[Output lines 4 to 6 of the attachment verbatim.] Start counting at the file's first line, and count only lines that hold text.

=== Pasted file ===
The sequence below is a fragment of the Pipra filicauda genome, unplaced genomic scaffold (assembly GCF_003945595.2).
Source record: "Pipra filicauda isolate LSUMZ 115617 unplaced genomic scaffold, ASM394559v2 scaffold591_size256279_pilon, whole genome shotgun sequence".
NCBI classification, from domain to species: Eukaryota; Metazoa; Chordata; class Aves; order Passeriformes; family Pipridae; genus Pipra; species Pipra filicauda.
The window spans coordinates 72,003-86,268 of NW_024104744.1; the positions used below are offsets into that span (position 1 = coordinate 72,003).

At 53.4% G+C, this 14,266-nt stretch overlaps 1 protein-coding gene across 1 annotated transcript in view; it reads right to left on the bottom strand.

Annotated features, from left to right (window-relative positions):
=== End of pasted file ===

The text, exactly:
The window spans coordinates 72,003-86,268 of NW_024104744.1; the positions used below are offsets into that span (position 1 = coordinate 72,003).

At 53.4% G+C, this 14,266-nt stretch overlaps 1 protein-coding gene across 1 annotated transcript in view; it reads right to left on the bottom strand.

Annotated features, from left to right (window-relative positions):